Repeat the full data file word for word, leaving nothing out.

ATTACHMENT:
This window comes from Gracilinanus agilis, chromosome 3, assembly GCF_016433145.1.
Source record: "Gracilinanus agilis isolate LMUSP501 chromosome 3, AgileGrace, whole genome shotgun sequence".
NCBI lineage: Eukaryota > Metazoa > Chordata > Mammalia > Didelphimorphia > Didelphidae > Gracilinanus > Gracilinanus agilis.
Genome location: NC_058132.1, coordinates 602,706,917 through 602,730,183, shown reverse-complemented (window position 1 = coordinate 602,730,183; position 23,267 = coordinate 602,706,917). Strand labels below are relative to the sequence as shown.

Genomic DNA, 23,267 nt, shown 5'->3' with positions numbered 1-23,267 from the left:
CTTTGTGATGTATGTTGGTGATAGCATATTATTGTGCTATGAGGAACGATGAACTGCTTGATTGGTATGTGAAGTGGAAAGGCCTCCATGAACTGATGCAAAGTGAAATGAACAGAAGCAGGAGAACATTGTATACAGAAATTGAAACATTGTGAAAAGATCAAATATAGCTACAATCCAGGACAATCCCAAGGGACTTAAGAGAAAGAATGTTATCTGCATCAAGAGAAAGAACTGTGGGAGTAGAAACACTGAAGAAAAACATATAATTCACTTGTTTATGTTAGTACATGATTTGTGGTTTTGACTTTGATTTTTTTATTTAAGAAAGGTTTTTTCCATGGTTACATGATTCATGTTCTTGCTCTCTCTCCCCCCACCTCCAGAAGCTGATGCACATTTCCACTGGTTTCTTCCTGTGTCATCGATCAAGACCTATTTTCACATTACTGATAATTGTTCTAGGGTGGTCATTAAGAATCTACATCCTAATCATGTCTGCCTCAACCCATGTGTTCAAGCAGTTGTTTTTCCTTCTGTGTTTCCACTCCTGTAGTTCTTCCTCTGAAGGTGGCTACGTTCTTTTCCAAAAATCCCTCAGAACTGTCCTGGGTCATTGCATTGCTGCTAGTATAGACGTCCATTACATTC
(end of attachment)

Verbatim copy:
This window comes from Gracilinanus agilis, chromosome 3, assembly GCF_016433145.1.
Source record: "Gracilinanus agilis isolate LMUSP501 chromosome 3, AgileGrace, whole genome shotgun sequence".
NCBI lineage: Eukaryota > Metazoa > Chordata > Mammalia > Didelphimorphia > Didelphidae > Gracilinanus > Gracilinanus agilis.
Genome location: NC_058132.1, coordinates 602,706,917 through 602,730,183, shown reverse-complemented (window position 1 = coordinate 602,730,183; position 23,267 = coordinate 602,706,917). Strand labels below are relative to the sequence as shown.

Genomic DNA, 23,267 nt, shown 5'->3' with positions numbered 1-23,267 from the left:
CTTTGTGATGTATGTTGGTGATAGCATATTATTGTGCTATGAGGAACGATGAACTGCTTGATTGGTATGTGAAGTGGAAAGGCCTCCATGAACTGATGCAAAGTGAAATGAACAGAAGCAGGAGAACATTGTATACAGAAATTGAAACATTGTGAAAAGATCAAATATAGCTACAATCCAGGACAATCCCAAGGGACTTAAGAGAAAGAATGTTATCTGCATCAAGAGAAAGAACTGTGGGAGTAGAAACACTGAAGAAAAACATATAATTCACTTGTTTATGTTAGTACATGATTTGTGGTTTTGACTTTGATTTTTTTATTTAAGAAAGGTTTTTTCCATGGTTACATGATTCATGTTCTTGCTCTCTCTCCCCCCACCTCCAGAAGCTGATGCACATTTCCACTGGTTTCTTCCTGTGTCATCGATCAAGACCTATTTTCACATTACTGATAATTGTTCTAGGGTGGTCATTAAGAATCTACATCCTAATCATGTCTGCCTCAACCCATGTGTTCAAGCAGTTGTTTTTCCTTCTGTGTTTCCACTCCTGTAGTTCTTCCTCTGAAGGTGGCTACGTTCTTTTCCAAAAATCCCTCAGAACTGTCCTGGGTCATTGCATTGCTGCTAGTATAGACGTCCATTACATTC